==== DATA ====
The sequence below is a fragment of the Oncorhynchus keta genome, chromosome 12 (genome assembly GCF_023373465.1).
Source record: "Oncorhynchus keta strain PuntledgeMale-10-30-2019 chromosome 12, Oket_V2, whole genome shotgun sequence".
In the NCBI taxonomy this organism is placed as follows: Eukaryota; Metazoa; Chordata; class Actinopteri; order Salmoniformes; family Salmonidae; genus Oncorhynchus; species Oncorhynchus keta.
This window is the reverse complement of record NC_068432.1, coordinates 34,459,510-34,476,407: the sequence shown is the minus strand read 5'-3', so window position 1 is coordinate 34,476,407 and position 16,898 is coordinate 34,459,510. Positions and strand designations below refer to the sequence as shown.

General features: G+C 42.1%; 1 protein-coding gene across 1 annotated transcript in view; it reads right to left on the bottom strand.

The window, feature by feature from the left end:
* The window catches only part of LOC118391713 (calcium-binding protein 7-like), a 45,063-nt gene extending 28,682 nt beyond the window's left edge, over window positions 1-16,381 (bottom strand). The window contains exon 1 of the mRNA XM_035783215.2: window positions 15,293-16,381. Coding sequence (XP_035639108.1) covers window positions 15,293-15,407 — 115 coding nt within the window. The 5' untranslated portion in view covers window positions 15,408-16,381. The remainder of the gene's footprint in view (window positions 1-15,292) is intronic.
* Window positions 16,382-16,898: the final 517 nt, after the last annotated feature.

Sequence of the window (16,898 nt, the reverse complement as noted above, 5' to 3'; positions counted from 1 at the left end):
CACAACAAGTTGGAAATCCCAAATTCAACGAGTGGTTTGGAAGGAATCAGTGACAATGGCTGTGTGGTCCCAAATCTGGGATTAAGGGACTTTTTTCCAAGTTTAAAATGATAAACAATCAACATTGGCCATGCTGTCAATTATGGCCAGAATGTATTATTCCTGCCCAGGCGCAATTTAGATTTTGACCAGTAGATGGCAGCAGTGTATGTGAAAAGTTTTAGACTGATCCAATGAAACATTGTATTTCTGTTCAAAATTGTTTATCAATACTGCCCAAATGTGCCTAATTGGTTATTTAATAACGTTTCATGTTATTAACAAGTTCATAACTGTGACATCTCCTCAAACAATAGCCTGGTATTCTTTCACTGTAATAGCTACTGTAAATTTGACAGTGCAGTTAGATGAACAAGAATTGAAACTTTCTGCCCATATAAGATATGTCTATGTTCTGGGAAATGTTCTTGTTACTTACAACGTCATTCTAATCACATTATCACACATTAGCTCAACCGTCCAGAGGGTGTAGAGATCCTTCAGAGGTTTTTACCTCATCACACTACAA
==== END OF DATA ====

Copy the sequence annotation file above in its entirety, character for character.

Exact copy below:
The sequence below is a fragment of the Oncorhynchus keta genome, chromosome 12 (genome assembly GCF_023373465.1).
Source record: "Oncorhynchus keta strain PuntledgeMale-10-30-2019 chromosome 12, Oket_V2, whole genome shotgun sequence".
In the NCBI taxonomy this organism is placed as follows: Eukaryota; Metazoa; Chordata; class Actinopteri; order Salmoniformes; family Salmonidae; genus Oncorhynchus; species Oncorhynchus keta.
This window is the reverse complement of record NC_068432.1, coordinates 34,459,510-34,476,407: the sequence shown is the minus strand read 5'-3', so window position 1 is coordinate 34,476,407 and position 16,898 is coordinate 34,459,510. Positions and strand designations below refer to the sequence as shown.

General features: G+C 42.1%; 1 protein-coding gene across 1 annotated transcript in view; it reads right to left on the bottom strand.

The window, feature by feature from the left end:
* The window catches only part of LOC118391713 (calcium-binding protein 7-like), a 45,063-nt gene extending 28,682 nt beyond the window's left edge, over window positions 1-16,381 (bottom strand). The window contains exon 1 of the mRNA XM_035783215.2: window positions 15,293-16,381. Coding sequence (XP_035639108.1) covers window positions 15,293-15,407 — 115 coding nt within the window. The 5' untranslated portion in view covers window positions 15,408-16,381. The remainder of the gene's footprint in view (window positions 1-15,292) is intronic.
* Window positions 16,382-16,898: the final 517 nt, after the last annotated feature.

Sequence of the window (16,898 nt, the reverse complement as noted above, 5' to 3'; positions counted from 1 at the left end):
CACAACAAGTTGGAAATCCCAAATTCAACGAGTGGTTTGGAAGGAATCAGTGACAATGGCTGTGTGGTCCCAAATCTGGGATTAAGGGACTTTTTTCCAAGTTTAAAATGATAAACAATCAACATTGGCCATGCTGTCAATTATGGCCAGAATGTATTATTCCTGCCCAGGCGCAATTTAGATTTTGACCAGTAGATGGCAGCAGTGTATGTGAAAAGTTTTAGACTGATCCAATGAAACATTGTATTTCTGTTCAAAATTGTTTATCAATACTGCCCAAATGTGCCTAATTGGTTATTTAATAACGTTTCATGTTATTAACAAGTTCATAACTGTGACATCTCCTCAAACAATAGCCTGGTATTCTTTCACTGTAATAGCTACTGTAAATTTGACAGTGCAGTTAGATGAACAAGAATTGAAACTTTCTGCCCATATAAGATATGTCTATGTTCTGGGAAATGTTCTTGTTACTTACAACGTCATTCTAATCACATTATCACACATTAGCTCAACCGTCCAGAGGGTGTAGAGATCCTTCAGAGGTTTTTACCTCATCACACTACAA